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Many people need an oxygen air supply to breathe, which involves long cords of oxygen tubing hooked up between an oxygen supply unit and the user's face and nose. If the user is moving around, the tubes can easily get caught on something, yielding to painful and dangerous yanks.

This instructable shows an easy to build, inexpensive magnetic quick release that attaches to standard size medical air tubing. When subjected to a hard pull, the disconnect breaks at the magnet connection. It can be rejoined easily just by putting the two magnet ends near each other. The inspiration is the Apple magnetic power cords.

Please note, by its nature this device is not 100% air-tight (though it should be reasonably close with proper assembly), nor medically sterile, nor has it been cleared by the FDA. No warranty is given or implied. This has however been successfully used by people with oxygen air tubes.

Public OnShape CAD workspace - you are welcome to remix, please send us a link to your new version!

YouTube video of assembly - this video demos tubing without the connectors, we recommend using tubing with connectors but otherwise the steps are identical.

Related Instructables by our team: Cannula Glass Clips and Tension Management for Oxygen Tubing.

Project homepage - includes related products for air tube supply users. This project was done under the auspices of Tikkum Olam Makers (TOM), and Nova Labs.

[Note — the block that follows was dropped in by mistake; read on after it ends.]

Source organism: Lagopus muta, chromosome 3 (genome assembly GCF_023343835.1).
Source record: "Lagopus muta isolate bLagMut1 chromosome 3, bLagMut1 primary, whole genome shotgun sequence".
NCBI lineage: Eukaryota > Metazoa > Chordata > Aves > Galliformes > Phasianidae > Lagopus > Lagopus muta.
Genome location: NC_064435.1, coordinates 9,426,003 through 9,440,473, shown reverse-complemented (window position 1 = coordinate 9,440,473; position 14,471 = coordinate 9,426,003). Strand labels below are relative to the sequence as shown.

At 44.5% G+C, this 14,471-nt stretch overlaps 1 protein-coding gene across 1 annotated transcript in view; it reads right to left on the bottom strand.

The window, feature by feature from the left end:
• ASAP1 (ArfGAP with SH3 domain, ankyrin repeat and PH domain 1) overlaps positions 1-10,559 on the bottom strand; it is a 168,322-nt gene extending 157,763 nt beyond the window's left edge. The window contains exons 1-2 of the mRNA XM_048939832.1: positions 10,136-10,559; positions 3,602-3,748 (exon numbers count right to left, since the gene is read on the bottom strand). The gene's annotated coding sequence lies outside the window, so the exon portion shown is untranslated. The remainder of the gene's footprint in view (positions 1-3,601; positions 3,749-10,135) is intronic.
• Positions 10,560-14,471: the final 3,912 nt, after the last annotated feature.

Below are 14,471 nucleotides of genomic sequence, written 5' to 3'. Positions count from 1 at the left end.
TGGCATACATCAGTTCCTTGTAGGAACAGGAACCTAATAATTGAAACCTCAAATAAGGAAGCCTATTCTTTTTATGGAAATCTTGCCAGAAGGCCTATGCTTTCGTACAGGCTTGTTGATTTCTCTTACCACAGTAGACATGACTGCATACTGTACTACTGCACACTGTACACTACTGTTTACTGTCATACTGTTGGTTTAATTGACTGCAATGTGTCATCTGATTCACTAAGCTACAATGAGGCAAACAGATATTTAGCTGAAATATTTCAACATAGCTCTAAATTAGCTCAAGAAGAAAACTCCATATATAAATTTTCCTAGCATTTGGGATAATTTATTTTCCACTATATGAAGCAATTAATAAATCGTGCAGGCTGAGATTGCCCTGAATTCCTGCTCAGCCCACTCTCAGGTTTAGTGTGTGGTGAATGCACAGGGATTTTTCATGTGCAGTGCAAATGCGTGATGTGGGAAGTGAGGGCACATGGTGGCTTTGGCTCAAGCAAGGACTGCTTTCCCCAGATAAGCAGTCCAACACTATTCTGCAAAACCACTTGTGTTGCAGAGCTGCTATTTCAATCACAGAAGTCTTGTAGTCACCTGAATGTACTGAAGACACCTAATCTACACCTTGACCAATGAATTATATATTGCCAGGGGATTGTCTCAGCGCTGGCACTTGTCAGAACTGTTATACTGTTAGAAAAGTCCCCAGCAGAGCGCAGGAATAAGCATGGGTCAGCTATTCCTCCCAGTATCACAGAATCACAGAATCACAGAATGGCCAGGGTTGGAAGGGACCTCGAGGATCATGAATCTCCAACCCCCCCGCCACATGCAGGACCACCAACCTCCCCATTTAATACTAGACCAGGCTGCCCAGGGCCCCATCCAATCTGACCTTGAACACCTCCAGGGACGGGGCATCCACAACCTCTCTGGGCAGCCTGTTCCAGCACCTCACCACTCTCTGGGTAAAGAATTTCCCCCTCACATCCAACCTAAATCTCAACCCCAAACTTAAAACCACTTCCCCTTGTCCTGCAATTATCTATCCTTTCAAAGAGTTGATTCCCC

Materials

  • Neodynium ring magnets (2), about 3/4" outer diameter. Available at Home Depot and elsewhere.
  • Spare air tubing with standard connectors
  • Superglue or epoxy

Tools

  • Wire cutters or scissors able to cut the air tubing. Please clean them before using!

Step 1: Cut the Tubing

Using a clean pair of cutters, snip off one end of the medical tubing. You should have the connector plus a few inches of tube, the exact length is up to you.

Repeat for the other end of the tubing so you have two pieces.

Step 2: Print the Tube Holders

This project requires two 3d-printed tube holders. The STL file is attached here, the units are millimeters. Find a friend with a 3d printer or use third-party service. We used PLA for our version, but other materials should work as well. It will take about 40 minutes to print both parts.

Since 3d printed parts can vary slightly in dimension, it's a good idea to press-fit everything, especially the tubing, before adding any glue.